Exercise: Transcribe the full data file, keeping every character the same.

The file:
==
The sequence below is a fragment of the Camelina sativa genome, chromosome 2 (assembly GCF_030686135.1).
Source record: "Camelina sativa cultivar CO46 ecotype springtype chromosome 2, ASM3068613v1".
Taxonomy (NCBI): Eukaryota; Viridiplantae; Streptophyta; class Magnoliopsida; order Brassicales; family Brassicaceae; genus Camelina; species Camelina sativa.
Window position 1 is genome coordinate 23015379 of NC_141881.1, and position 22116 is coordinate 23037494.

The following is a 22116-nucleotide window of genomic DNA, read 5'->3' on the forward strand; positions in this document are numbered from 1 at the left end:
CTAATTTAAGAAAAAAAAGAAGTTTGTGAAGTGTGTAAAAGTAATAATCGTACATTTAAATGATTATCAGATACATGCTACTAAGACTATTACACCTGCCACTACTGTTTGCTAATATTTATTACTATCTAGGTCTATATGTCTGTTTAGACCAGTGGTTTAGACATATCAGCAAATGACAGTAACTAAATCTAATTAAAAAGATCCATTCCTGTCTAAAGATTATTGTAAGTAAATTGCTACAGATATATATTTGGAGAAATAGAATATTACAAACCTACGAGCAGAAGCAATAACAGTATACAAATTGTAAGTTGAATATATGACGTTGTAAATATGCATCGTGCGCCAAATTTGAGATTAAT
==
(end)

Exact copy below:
The sequence below is a fragment of the Camelina sativa genome, chromosome 2 (assembly GCF_030686135.1).
Source record: "Camelina sativa cultivar CO46 ecotype springtype chromosome 2, ASM3068613v1".
Taxonomy (NCBI): Eukaryota; Viridiplantae; Streptophyta; class Magnoliopsida; order Brassicales; family Brassicaceae; genus Camelina; species Camelina sativa.
Window position 1 is genome coordinate 23015379 of NC_141881.1, and position 22116 is coordinate 23037494.

The following is a 22116-nucleotide window of genomic DNA, read 5'->3' on the forward strand; positions in this document are numbered from 1 at the left end:
CTAATTTAAGAAAAAAAAGAAGTTTGTGAAGTGTGTAAAAGTAATAATCGTACATTTAAATGATTATCAGATACATGCTACTAAGACTATTACACCTGCCACTACTGTTTGCTAATATTTATTACTATCTAGGTCTATATGTCTGTTTAGACCAGTGGTTTAGACATATCAGCAAATGACAGTAACTAAATCTAATTAAAAAGATCCATTCCTGTCTAAAGATTATTGTAAGTAAATTGCTACAGATATATATTTGGAGAAATAGAATATTACAAACCTACGAGCAGAAGCAATAACAGTATACAAATTGTAAGTTGAATATATGACGTTGTAAATATGCATCGTGCGCCAAATTTGAGATTAAT